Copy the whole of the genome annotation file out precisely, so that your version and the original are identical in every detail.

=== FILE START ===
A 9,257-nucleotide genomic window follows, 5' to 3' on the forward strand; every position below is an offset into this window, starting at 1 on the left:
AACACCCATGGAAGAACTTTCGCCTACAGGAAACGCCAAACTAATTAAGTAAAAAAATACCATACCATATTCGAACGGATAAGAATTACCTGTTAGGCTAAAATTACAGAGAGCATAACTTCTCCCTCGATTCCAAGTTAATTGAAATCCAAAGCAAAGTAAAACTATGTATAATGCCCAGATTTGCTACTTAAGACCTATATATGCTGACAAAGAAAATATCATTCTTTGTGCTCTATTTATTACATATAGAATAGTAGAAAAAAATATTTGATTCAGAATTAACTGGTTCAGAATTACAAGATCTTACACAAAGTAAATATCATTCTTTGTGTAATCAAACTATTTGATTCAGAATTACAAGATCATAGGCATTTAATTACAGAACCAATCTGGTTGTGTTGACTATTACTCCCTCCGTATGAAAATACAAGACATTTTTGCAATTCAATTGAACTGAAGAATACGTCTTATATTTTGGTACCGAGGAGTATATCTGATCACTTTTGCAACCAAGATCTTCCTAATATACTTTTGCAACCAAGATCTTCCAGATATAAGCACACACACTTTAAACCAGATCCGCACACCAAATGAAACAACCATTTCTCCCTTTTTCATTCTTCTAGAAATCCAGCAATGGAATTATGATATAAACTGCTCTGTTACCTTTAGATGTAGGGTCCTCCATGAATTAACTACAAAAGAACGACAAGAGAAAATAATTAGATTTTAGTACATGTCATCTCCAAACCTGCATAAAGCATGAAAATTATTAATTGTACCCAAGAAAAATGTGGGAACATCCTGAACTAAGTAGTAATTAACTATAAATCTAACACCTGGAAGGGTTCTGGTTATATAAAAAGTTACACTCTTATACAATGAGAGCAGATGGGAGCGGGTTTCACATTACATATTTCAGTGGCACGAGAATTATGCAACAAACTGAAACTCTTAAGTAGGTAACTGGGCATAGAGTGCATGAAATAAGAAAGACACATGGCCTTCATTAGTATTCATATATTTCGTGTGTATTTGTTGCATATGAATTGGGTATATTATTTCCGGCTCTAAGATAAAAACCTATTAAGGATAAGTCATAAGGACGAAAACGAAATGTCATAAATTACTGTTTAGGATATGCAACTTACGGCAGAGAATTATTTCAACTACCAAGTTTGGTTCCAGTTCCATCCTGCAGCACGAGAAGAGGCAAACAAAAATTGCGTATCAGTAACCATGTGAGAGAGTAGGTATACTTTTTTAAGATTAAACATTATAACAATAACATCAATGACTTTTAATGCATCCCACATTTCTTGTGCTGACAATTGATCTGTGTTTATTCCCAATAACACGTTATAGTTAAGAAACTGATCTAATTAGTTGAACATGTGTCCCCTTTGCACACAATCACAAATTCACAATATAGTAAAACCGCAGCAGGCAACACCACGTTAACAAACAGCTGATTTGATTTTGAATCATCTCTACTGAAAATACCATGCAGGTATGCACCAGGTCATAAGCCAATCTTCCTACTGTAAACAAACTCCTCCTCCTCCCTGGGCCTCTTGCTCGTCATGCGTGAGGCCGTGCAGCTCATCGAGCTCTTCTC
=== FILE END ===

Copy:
A 9,257-nucleotide genomic window follows, 5' to 3' on the forward strand; every position below is an offset into this window, starting at 1 on the left:
AACACCCATGGAAGAACTTTCGCCTACAGGAAACGCCAAACTAATTAAGTAAAAAAATACCATACCATATTCGAACGGATAAGAATTACCTGTTAGGCTAAAATTACAGAGAGCATAACTTCTCCCTCGATTCCAAGTTAATTGAAATCCAAAGCAAAGTAAAACTATGTATAATGCCCAGATTTGCTACTTAAGACCTATATATGCTGACAAAGAAAATATCATTCTTTGTGCTCTATTTATTACATATAGAATAGTAGAAAAAAATATTTGATTCAGAATTAACTGGTTCAGAATTACAAGATCTTACACAAAGTAAATATCATTCTTTGTGTAATCAAACTATTTGATTCAGAATTACAAGATCATAGGCATTTAATTACAGAACCAATCTGGTTGTGTTGACTATTACTCCCTCCGTATGAAAATACAAGACATTTTTGCAATTCAATTGAACTGAAGAATACGTCTTATATTTTGGTACCGAGGAGTATATCTGATCACTTTTGCAACCAAGATCTTCCTAATATACTTTTGCAACCAAGATCTTCCAGATATAAGCACACACACTTTAAACCAGATCCGCACACCAAATGAAACAACCATTTCTCCCTTTTTCATTCTTCTAGAAATCCAGCAATGGAATTATGATATAAACTGCTCTGTTACCTTTAGATGTAGGGTCCTCCATGAATTAACTACAAAAGAACGACAAGAGAAAATAATTAGATTTTAGTACATGTCATCTCCAAACCTGCATAAAGCATGAAAATTATTAATTGTACCCAAGAAAAATGTGGGAACATCCTGAACTAAGTAGTAATTAACTATAAATCTAACACCTGGAAGGGTTCTGGTTATATAAAAAGTTACACTCTTATACAATGAGAGCAGATGGGAGCGGGTTTCACATTACATATTTCAGTGGCACGAGAATTATGCAACAAACTGAAACTCTTAAGTAGGTAACTGGGCATAGAGTGCATGAAATAAGAAAGACACATGGCCTTCATTAGTATTCATATATTTCGTGTGTATTTGTTGCATATGAATTGGGTATATTATTTCCGGCTCTAAGATAAAAACCTATTAAGGATAAGTCATAAGGACGAAAACGAAATGTCATAAATTACTGTTTAGGATATGCAACTTACGGCAGAGAATTATTTCAACTACCAAGTTTGGTTCCAGTTCCATCCTGCAGCACGAGAAGAGGCAAACAAAAATTGCGTATCAGTAACCATGTGAGAGAGTAGGTATACTTTTTTAAGATTAAACATTATAACAATAACATCAATGACTTTTAATGCATCCCACATTTCTTGTGCTGACAATTGATCTGTGTTTATTCCCAATAACACGTTATAGTTAAGAAACTGATCTAATTAGTTGAACATGTGTCCCCTTTGCACACAATCACAAATTCACAATATAGTAAAACCGCAGCAGGCAACACCACGTTAACAAACAGCTGATTTGATTTTGAATCATCTCTACTGAAAATACCATGCAGGTATGCACCAGGTCATAAGCCAATCTTCCTACTGTAAACAAACTCCTCCTCCTCCCTGGGCCTCTTGCTCGTCATGCGTGAGGCCGTGCAGCTCATCGAGCTCTTCTC